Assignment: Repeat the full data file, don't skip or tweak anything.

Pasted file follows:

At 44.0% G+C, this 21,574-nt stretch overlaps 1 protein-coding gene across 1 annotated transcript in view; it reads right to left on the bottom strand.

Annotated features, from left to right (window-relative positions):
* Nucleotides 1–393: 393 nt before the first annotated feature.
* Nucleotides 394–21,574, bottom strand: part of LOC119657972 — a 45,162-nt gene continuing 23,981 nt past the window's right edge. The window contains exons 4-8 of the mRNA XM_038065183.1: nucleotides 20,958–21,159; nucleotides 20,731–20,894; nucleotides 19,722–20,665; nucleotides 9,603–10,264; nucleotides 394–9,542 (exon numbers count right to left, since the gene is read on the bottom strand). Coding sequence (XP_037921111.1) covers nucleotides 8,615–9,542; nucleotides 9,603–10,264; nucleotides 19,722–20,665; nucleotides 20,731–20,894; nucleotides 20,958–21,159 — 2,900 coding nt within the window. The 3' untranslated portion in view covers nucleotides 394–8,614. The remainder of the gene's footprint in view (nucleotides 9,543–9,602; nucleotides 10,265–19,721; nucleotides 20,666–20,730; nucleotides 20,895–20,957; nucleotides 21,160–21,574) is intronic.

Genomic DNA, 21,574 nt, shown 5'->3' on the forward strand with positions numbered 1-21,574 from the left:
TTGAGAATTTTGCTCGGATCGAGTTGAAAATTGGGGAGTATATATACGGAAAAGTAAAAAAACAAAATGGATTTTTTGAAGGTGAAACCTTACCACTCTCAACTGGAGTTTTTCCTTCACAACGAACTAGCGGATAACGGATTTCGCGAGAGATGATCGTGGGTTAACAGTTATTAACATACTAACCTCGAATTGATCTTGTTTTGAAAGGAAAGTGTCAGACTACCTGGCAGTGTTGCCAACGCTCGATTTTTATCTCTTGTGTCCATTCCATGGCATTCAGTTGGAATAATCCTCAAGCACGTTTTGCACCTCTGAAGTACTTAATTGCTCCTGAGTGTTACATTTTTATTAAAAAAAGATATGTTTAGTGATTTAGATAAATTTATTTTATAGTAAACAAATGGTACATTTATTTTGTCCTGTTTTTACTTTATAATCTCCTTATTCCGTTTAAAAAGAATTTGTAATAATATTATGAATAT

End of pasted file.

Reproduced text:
At 44.0% G+C, this 21,574-nt stretch overlaps 1 protein-coding gene across 1 annotated transcript in view; it reads right to left on the bottom strand.

Annotated features, from left to right (window-relative positions):
* Nucleotides 1–393: 393 nt before the first annotated feature.
* Nucleotides 394–21,574, bottom strand: part of LOC119657972 — a 45,162-nt gene continuing 23,981 nt past the window's right edge. The window contains exons 4-8 of the mRNA XM_038065183.1: nucleotides 20,958–21,159; nucleotides 20,731–20,894; nucleotides 19,722–20,665; nucleotides 9,603–10,264; nucleotides 394–9,542 (exon numbers count right to left, since the gene is read on the bottom strand). Coding sequence (XP_037921111.1) covers nucleotides 8,615–9,542; nucleotides 9,603–10,264; nucleotides 19,722–20,665; nucleotides 20,731–20,894; nucleotides 20,958–21,159 — 2,900 coding nt within the window. The 3' untranslated portion in view covers nucleotides 394–8,614. The remainder of the gene's footprint in view (nucleotides 9,543–9,602; nucleotides 10,265–19,721; nucleotides 20,666–20,730; nucleotides 20,895–20,957; nucleotides 21,160–21,574) is intronic.

Genomic DNA, 21,574 nt, shown 5'->3' on the forward strand with positions numbered 1-21,574 from the left:
TTGAGAATTTTGCTCGGATCGAGTTGAAAATTGGGGAGTATATATACGGAAAAGTAAAAAAACAAAATGGATTTTTTGAAGGTGAAACCTTACCACTCTCAACTGGAGTTTTTCCTTCACAACGAACTAGCGGATAACGGATTTCGCGAGAGATGATCGTGGGTTAACAGTTATTAACATACTAACCTCGAATTGATCTTGTTTTGAAAGGAAAGTGTCAGACTACCTGGCAGTGTTGCCAACGCTCGATTTTTATCTCTTGTGTCCATTCCATGGCATTCAGTTGGAATAATCCTCAAGCACGTTTTGCACCTCTGAAGTACTTAATTGCTCCTGAGTGTTACATTTTTATTAAAAAAAGATATGTTTAGTGATTTAGATAAATTTATTTTATAGTAAACAAATGGTACATTTATTTTGTCCTGTTTTTACTTTATAATCTCCTTATTCCGTTTAAAAAGAATTTGTAATAATATTATGAATAT